Lawson, who chairs a UK-based climate-sceptic lobby group, had made false claims about climate change in an interview on Today in August 2017. Before Ofcom published its ruling in April, the BBC had already apologised for breaching its general editorial guidelines during the Lawson interview.

    The broadcaster has faced repeated criticism over the past decade for enabling “false balance” on the topic of climate change, as well as for failing to fully implement the recommendations of the BBC Trust’s 2011 review into the “impartiality and accuracy of the BBC’s coverage of science”.
    This is the email sent by Fran Unsworth to BBC journalists yesterday…

    Dear all
    After a summer of heatwaves, floods and extreme weather, environment stories have become front of mind for our audiences. There are a number of important related news events in the coming months – including the latest report from the UN Intergovernmental Panel on Climate Change and Green Great Britain Week in October – so there will be many more stories to cover. Younger audiences, in particular, have told us they’d like to see more journalism on the issue…READ ON

    1 comment is noted, but it is awaiting moderation. however, it is possible to click “show comment”, which is as follows:

    NickG • 30 minutes ago
    Given the political leanings that predominate in the BBC, it is unrealistic to expect balanced reporting and integrity on matters climate. Given the prevailing dogmas that predominate at the BBC the organisation is systemically incapable of it.

    Specifically, you won’t get any kind of balance between the IPCC and its projections against actuals since the first assessment report was issued 28 years ago, other knowledgeable specialists in the field against climate alarmists and climate luke-warmers.

    What you will see is unabashed advocacy of the alarmist position – to wit – David Attenborough’s recent shrilling alarmism, way beyond even the IPCC position in the recently broadcast Africa series.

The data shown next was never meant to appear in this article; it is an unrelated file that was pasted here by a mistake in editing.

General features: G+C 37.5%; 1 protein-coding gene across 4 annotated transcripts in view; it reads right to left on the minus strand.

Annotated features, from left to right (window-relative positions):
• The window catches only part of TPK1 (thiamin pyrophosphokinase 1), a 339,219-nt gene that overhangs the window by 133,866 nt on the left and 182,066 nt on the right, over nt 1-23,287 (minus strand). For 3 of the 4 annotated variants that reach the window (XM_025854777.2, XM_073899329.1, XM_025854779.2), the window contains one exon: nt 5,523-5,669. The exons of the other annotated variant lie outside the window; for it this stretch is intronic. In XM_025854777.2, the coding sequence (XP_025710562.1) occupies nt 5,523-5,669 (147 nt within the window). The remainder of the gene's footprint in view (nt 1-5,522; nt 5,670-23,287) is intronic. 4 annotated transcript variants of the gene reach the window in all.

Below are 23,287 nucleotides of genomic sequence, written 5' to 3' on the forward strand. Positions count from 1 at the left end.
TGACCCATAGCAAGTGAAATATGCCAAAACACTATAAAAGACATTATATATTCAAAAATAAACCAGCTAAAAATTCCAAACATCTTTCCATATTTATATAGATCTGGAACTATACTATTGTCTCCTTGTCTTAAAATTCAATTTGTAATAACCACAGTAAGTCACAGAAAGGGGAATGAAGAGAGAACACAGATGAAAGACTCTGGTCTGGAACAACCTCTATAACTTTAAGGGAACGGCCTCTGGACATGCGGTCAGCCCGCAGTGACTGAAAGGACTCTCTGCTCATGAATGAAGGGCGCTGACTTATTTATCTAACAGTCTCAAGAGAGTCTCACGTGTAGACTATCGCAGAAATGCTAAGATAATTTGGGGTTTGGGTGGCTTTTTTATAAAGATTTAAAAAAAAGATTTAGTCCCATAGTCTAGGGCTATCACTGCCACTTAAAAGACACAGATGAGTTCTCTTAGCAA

• #

    “Rainfall may have fallen over the last 30 years”. I certainly hope some
    rain has fallen in that time! :)


  • #

    the arrogance on show, as usual:

    7 Sept: Guardian: Australia’s authority in Pacific ‘being eroded by refusal to address climate change’
    Top climate scientist says leaders disenchanted with Australia’s promotion of coal and slowing down action on meeting Paris targets
    by Ben Doherty
    Australia’s regional authority and influence is being eroded by its refusal to address the threat climate change poses to many of its Pacific neighbours, according to a ***pre-eminent climate scientist…

    Dr Bill Hare, managing director of Climate Analytics and a lead author on the IPCC fourth assessment report, told Guardian Australia that Pacific leaders were growing increasingly disenchanted with Australia’s refusal to commit to cutting carbon emissions, even as their nations faced massive economic, physical and social disruption, even existential threat.

    “The leaders are not fools, and they are increasingly confronted by the problems of climate change, in all its different dimensions,” Hare said. “The problem for Australia is it doesn’t have credibility on climate. Australia is an important player for many of the Pacific Island countries, well-respected and well-liked by the populations and the political leaders, but on climate change there is a chasm opening up.
    “I hear it from Pacific leaders all the time: they are fighting to save their countries and their people and they cannot understand why the Australian government leadership can’t see the problems they’ve got.”…

    “The actions will not match the gravity of the declaration or the gravity of the need. There is a credibility gap: Australia is not acting on reducing its own emissions. All the leaders know that whenever the prime minister or energy minister says Australia will meet its Paris targets ‘in a canter’, that that it is wrong, it is factually incorrect – it is bullshit.

    “They know Australia is working to slow down action on meeting Paris targets, they know Australia is promoting coal, and they know it’s going to cause a climate catastrophe. Australia has dedicated and able diplomats across the region, but the political leadership of the government is so far removed from reality, it opens up major problems for the country.”

    Pacific leaders were confronting losing large proportions of their territory, and the forcible displacement of their populations, Hare said. He said leaders did not want their next generations to grow up dislocated, living in foreign cities like Sydney and Auckland, with the attendant loss of identity, culture and self-esteem.